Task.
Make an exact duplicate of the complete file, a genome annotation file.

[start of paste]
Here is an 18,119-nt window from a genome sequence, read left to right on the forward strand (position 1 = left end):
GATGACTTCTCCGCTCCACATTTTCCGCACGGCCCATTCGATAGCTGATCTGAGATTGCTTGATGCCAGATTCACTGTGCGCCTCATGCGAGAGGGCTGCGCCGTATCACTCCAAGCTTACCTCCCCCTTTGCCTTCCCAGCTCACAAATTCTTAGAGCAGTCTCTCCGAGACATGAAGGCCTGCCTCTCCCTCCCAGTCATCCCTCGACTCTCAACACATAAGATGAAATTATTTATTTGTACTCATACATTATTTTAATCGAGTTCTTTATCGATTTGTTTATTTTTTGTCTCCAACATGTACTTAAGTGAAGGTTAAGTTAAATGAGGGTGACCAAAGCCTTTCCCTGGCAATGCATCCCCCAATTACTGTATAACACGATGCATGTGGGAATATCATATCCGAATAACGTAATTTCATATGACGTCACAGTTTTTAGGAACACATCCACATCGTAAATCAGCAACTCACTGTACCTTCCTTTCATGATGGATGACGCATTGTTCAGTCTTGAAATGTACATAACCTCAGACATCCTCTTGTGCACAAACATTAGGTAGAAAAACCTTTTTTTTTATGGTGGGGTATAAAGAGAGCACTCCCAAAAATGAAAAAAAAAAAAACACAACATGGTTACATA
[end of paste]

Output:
Here is an 18,119-nt window from a genome sequence, read left to right on the forward strand (position 1 = left end):
GATGACTTCTCCGCTCCACATTTTCCGCACGGCCCATTCGATAGCTGATCTGAGATTGCTTGATGCCAGATTCACTGTGCGCCTCATGCGAGAGGGCTGCGCCGTATCACTCCAAGCTTACCTCCCCCTTTGCCTTCCCAGCTCACAAATTCTTAGAGCAGTCTCTCCGAGACATGAAGGCCTGCCTCTCCCTCCCAGTCATCCCTCGACTCTCAACACATAAGATGAAATTATTTATTTGTACTCATACATTATTTTAATCGAGTTCTTTATCGATTTGTTTATTTTTTGTCTCCAACATGTACTTAAGTGAAGGTTAAGTTAAATGAGGGTGACCAAAGCCTTTCCCTGGCAATGCATCCCCCAATTACTGTATAACACGATGCATGTGGGAATATCATATCCGAATAACGTAATTTCATATGACGTCACAGTTTTTAGGAACACATCCACATCGTAAATCAGCAACTCACTGTACCTTCCTTTCATGATGGATGACGCATTGTTCAGTCTTGAAATGTACATAACCTCAGACATCCTCTTGTGCACAAACATTAGGTAGAAAAACCTTTTTTTTTATGGTGGGGTATAAAGAGAGCACTCCCAAAAATGAAAAAAAAAAAAACACAACATGGTTACATA